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Redeeming Thanksgiving

A number of years ago, I concluded that it is officially an American tradition to have stressful interactions with parents, in-laws, grandparents, siblings, uncles, aunts and cousins on Thanksgiving Day. I have experienced some extremely relationally tense times with family members on Thanksgiving Day. I have a suspicion that I am not alone. Recently, a member of our congregation was telling me how thankful they were that a particular family member would not be with their extended family over Thanksgiving. This sentiment is not foreign to many in our church fellowships--though it is one for which our hearts should grieve. In light of the stress, tensions and discord that often serve to make Thanksgiving a time for which many are not thankful, here are six simple things each of us can seek to implement to help redeem Thanksgiving:

1. Pray in advance. Often the most important thing we can do to redeem Thanksgiving is the last thing that we do. Why would we expect peace, love and joy in our time with extended family if we are not seeking that peace, love and joy from our Father in heaven. As James says in his letter, "You have not because you ask not. You covet and cannot obtain, so you fight and quarrel. You do not have, because you do not ask. You ask and do not receive, because you ask wrongly, to spend it on your passions." (James 4:2-3). We should give ourselves to pray in preparation for the short time that we will be together. Ask God to make you loving and patient, gentle and encouraging, joyful and thoughtful as you plan for this potentially stressful time.

2. Plan a time of collective thanksgiving. No matter what place you hold in the family, you can always encourage the group to have a time of collective thanksgiving. This might include an opening devotional (I usually read a passage like Luke 17:11-19 --i.e. about the ten lepers whom Jesus healed). Then everyone present can take a minute to write down things for which they are thankful to the Lord concerning the events of the past year. Once they have, everyone can share those things with the group. It is amazing to watch how even unbelieving family members appreciate this practice. Finally, you could offer to thank God for those things in prayer or ask someone else to do so for the group. This way, you do not embarrass those who are not believers and who would be highly uncomfortable being asked to pray publicly by encouraging everyone to go around and pray.

3. Encourage a time of singing Thanksgiving hymns. Thanksgiving, like Christmas and Easter, is one time in the year when just about everyone will sing hymns. Plan on bringing some hymns printed out for the group to sing. If you play piano or guitar and have one accessible, you could offer to accompany the time of singing. Otherwise, there is no shortage of hymns on Spotify. There is a beautiful album called, "Thanksgiving Songs and Hymns on Piano" that you can stream on Spotify while the family comes to a time of singing. Here are few of the songs that I love to sing off of that album with family at Thanksgiving: "Come Thou Fount of Every Blessing;" "Come Ye Thankful People, Come;" "Now Thank We, O, Our God."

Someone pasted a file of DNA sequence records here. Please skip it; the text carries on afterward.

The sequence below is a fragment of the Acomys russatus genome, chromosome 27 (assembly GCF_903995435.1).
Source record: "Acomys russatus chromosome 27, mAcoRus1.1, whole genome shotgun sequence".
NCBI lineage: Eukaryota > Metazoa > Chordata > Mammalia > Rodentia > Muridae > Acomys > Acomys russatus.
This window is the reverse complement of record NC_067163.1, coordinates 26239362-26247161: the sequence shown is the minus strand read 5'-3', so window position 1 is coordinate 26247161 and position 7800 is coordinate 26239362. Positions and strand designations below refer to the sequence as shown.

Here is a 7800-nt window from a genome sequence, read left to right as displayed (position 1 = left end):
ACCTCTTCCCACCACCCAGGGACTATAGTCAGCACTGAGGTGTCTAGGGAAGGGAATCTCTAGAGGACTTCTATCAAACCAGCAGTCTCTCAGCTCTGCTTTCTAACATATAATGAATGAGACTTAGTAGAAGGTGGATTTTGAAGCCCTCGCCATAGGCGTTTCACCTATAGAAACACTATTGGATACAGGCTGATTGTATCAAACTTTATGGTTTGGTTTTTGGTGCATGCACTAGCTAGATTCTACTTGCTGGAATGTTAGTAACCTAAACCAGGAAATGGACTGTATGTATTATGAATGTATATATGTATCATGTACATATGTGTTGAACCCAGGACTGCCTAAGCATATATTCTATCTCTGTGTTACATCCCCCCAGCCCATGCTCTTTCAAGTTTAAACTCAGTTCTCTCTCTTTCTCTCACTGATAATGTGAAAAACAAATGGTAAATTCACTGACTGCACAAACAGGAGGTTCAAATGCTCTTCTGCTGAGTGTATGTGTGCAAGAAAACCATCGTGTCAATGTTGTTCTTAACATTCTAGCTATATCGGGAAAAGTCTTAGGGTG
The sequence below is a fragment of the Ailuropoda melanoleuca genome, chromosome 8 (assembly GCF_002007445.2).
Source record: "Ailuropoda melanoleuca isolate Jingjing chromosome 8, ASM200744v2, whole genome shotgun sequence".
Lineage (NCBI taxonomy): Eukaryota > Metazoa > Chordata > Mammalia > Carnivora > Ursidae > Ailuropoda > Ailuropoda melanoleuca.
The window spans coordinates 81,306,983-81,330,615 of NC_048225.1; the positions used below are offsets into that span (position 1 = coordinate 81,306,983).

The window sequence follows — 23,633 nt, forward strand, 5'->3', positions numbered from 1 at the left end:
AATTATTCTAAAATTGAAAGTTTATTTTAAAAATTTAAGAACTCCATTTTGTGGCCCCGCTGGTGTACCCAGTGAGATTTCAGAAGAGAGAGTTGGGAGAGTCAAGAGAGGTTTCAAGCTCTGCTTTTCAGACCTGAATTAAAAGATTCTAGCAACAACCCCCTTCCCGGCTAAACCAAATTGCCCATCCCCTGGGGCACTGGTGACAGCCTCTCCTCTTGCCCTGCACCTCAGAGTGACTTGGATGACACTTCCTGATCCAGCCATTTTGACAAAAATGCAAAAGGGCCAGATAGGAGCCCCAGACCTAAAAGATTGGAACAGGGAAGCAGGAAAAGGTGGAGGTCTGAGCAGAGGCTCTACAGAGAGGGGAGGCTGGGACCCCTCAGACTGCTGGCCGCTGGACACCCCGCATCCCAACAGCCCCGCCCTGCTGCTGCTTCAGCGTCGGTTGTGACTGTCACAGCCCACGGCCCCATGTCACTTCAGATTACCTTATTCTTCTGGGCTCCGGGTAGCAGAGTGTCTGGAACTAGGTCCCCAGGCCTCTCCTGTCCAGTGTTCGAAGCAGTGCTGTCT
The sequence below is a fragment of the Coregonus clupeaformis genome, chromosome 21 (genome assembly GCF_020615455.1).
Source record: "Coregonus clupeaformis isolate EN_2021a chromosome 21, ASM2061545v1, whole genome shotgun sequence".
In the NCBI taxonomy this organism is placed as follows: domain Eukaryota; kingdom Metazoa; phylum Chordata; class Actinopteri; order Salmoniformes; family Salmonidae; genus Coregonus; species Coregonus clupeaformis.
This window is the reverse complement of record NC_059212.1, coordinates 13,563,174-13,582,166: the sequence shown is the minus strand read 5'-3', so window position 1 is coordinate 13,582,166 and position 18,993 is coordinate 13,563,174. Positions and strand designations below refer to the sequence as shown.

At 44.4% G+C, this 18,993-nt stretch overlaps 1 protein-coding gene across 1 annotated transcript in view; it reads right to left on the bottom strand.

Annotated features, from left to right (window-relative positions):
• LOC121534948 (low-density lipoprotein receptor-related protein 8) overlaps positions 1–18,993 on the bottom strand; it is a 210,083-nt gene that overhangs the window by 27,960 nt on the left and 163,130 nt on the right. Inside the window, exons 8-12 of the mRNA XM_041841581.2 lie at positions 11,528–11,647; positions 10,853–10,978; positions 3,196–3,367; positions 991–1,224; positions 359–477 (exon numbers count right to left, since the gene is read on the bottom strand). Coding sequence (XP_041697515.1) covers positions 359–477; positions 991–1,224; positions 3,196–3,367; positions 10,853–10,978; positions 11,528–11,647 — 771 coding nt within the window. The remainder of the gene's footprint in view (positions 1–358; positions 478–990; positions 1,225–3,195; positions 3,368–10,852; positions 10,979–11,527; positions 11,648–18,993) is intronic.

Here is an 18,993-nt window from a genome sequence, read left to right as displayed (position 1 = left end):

4. Show an interest in others. One of the most straightforward ways to help foster joy and thanksgiving when gathered with family members is to ask them a lot about themselves. Ask about how their year has been. Ask them about their jobs. Ask them about their travels. I realize that some people are very closed off and do not like to open up too much; but, everyone I have ever met loves to talk about themselves and their lives. When you do this, expect that no one will ask you anything about your life. That's the common experience that my wife and I have had when seeking to show an interest in those with whom we get together in just about every setting. Nevertheless, we are called to care about the needs and interests of others.

5. Seek to serve others. Thanksgiving can be a stressful time for some family members because they have taken up the call to help prepare 500 times more food than any rational person would ever think necessary for a group the size of the group with whom you are gathering. Offer to help bring things in advance; offer to help with food preparations; offer to help set the table; and, offer to help with the Turkey cutting. As soon as the Thanksgiving meal is finished, pick up plates and dishes and wash them for the group. This unburdens those who may have been burdened with preparations. One or two people usually get stuck with the clean up at most of the Thanksgiving gatherings at which I have been present. Take the initiative to be that one person--and do so with a joyful heart, not seeking thanks for helping to carry the burdens.

6. Participate in restful activities together. In addition to the above mentioned, I encourage you to play games, watch football and enjoy doing other restful activities together. Everyone is overworked, underrested and in need of time off. Thanksgiving is a time when we can pull away from the busyness of life and enjoy spending time being refreshed and refueled. 

While there is no sure way to guarantee a peaceful and joyful time with extended family, I do believe that if we seek to implement these things we will help stir up thankful hearts to God and redeem the time for all who are present. May the Lord grant that we have such times as we gather with family in the days ahead.

*This first appeared at The Christward Collective.